In Bristol, the last full working Friday before Christmas didn’t feel like it.
A day informally reserved for sneaky shopping, long-lunches and perhaps a stagger home still wearing a party hat looked more like a Sunday.
Restaurants and bars that have been banking on December trade found themselves wondering where the next customer was coming from, and frustrated at the government messaging that got them here.
Public health warnings have caused consumer confidence to evaporate, leaving businesses free to open but with no customers, and no support either because there are no formal restrictions.
It is the worst of both worlds, "lockdown by stealth" according to a furious hospitality industry and MPs on all sides.
At MacKenzie's Bar & Grill on Bristol's usually teeming harbourfront there was almost no lunchtime trade, evening bookings were being cancelled, and some staff were calling in to cancel shifts because of COVID contacts.
General manager Andrew Gellender said the industry has been let down.
"Throughout the previous lockdowns and the other waves there was continual guidance, everybody was singing from the same hymn sheet. You had COVID restrictions or guidelines to follow.
"You knew where you stood with furlough, or if you were unable to open for business. This time they have kind of hung us all out to dry, it's like we're on our own with no guidance at the moment."
His frustration is shared by the wider industry, which is calling for the Treasury to step in with fresh financial support for the sector.
Their call has been echoed by the Labour Party and in Scotland by Nicola Sturgeon, who says only the UK government has the borrowing power to provide the level of support required.
In keeping with a chaotic week in Westminster the pressure was sufficient to prompt Chancellor Rishi Sunak to return early from California, where he was awkwardly revealed to be meeting American businesses during what the prime minister had declared a national emergency.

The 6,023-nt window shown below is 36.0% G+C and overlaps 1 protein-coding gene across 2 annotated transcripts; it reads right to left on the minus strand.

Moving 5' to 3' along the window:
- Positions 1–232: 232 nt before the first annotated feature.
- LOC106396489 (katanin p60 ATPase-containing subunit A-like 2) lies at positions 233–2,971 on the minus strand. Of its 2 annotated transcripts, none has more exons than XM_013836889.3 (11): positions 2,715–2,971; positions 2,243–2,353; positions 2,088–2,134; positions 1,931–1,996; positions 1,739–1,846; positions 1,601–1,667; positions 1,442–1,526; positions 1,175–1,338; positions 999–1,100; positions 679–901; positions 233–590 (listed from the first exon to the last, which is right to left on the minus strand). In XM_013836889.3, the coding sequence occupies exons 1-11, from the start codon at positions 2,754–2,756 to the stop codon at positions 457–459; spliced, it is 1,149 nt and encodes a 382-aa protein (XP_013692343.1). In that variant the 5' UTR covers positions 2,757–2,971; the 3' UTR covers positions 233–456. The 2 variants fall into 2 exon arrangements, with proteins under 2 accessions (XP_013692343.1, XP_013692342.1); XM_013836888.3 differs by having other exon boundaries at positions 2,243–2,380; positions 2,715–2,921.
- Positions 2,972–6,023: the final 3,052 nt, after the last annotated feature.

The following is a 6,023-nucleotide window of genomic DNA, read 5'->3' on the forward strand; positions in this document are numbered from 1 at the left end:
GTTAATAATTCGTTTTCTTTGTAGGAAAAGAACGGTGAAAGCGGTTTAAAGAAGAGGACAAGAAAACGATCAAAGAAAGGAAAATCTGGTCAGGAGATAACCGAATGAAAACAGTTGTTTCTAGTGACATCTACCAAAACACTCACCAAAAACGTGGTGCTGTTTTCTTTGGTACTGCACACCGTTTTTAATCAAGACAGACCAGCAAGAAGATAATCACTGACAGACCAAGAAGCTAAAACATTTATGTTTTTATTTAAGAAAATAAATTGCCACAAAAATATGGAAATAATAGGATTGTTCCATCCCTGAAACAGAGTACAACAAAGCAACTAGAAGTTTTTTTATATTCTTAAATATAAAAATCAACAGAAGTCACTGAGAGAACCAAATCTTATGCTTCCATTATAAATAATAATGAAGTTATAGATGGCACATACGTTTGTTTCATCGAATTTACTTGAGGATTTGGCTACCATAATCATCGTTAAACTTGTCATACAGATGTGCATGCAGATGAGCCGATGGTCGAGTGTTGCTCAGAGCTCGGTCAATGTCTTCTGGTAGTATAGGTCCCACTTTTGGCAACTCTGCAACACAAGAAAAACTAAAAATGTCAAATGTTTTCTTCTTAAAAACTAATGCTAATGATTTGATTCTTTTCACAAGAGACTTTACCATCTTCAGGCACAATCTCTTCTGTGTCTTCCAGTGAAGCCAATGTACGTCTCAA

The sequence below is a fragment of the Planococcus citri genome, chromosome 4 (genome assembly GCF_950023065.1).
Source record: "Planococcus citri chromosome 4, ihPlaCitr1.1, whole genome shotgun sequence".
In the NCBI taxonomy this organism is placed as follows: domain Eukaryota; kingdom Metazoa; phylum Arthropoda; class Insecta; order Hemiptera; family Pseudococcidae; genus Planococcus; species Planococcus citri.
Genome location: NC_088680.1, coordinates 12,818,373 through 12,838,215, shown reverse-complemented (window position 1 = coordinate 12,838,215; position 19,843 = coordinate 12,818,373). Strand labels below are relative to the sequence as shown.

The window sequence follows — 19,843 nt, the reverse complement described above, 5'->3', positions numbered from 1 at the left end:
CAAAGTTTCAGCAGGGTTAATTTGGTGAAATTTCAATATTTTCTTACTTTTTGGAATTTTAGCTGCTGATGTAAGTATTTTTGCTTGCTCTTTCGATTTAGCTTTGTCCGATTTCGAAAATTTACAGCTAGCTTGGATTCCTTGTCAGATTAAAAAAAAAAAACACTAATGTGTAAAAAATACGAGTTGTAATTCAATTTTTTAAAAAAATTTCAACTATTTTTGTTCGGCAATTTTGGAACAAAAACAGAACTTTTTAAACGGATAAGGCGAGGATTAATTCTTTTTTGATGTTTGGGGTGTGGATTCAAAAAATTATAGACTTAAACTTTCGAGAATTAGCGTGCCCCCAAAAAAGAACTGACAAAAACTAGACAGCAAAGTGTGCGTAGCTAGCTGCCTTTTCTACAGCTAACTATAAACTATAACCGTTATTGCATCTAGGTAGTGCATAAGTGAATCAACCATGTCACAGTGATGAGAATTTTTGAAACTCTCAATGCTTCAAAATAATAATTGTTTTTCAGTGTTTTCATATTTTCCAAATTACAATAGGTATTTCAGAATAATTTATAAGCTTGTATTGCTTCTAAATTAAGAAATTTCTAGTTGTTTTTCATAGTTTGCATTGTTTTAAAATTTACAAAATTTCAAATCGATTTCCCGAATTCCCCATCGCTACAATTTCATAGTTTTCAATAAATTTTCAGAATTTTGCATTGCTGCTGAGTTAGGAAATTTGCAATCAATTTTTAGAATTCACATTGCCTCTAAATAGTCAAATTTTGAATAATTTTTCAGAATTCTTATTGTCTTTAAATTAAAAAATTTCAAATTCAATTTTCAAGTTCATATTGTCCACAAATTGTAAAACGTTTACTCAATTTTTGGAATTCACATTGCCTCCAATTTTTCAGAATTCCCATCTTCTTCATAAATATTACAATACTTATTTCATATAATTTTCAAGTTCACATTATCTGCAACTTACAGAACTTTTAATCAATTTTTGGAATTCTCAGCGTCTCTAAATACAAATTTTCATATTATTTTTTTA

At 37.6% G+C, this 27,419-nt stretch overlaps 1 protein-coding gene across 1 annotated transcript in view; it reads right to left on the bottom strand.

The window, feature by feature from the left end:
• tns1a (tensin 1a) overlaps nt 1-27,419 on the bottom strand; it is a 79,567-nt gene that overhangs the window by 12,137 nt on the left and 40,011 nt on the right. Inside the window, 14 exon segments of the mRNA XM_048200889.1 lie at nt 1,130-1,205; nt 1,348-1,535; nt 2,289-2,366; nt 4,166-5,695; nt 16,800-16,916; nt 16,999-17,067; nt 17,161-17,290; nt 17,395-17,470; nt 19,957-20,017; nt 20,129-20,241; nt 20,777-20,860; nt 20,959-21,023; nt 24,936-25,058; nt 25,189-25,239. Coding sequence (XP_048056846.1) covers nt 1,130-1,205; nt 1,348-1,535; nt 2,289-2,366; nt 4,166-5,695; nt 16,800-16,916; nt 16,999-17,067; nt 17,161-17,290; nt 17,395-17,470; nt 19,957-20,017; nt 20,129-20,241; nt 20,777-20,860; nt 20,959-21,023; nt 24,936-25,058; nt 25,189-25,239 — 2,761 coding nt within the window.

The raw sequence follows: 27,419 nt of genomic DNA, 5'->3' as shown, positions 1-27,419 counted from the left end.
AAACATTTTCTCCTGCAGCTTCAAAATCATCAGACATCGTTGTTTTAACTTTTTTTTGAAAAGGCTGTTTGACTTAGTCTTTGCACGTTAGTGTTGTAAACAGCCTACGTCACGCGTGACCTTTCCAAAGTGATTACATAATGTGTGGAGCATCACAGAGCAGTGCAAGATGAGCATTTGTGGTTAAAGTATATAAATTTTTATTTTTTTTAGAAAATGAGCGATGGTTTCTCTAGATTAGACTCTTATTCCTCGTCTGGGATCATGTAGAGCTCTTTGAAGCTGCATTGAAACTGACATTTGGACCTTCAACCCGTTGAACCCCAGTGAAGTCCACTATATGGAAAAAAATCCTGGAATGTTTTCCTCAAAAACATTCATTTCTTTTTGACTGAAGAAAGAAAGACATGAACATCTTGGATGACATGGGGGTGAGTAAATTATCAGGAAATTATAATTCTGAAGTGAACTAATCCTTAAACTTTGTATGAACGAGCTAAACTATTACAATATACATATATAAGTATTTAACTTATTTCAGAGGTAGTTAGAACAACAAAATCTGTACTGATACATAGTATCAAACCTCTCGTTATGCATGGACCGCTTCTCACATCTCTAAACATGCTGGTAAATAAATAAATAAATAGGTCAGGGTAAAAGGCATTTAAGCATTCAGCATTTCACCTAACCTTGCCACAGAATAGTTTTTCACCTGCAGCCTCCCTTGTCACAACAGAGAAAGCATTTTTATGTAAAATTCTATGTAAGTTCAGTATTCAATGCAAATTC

Mr Sunak met with business leaders virtually while still in the US, and again on his return to the UK but there was no offer of fresh support.
The Treasury says that billions of pounds of support is still available, primarily through business rate relief and a temporary VAT cut to 12.5%.
Both will run to the end of March and local authorities are yet to distribute around £250m of £2bn worth of grants to eligible companies.
Business counters that none of that addresses the fundamental damage caused by the warnings about Omicron, which has had almost the same impact on trade as full lockdown with none of the assistance.
Kate Nicholls, chief executive of Hospitality UK, said the government was being short-sighted.
"You've got three million people working in hospitality, a further 1.5 million in the supply chain, and we normally generate £40bn of taxes. Put simply, I don't think the government can afford to let us fail at this late stage."
Government support for business in previous waves was the price of the state placing restrictions on trade, and the Treasury is deeply reluctant to set a precedent by breaking that link.
But the vacuum on the nation's high streets is a direct consequence of the prime minister's contradictory approach to this phase of the pandemic.
With a full week's trade before Christmas and Omicron likely to wipe out new year trade as well, the Treasury may not be able to resist for long.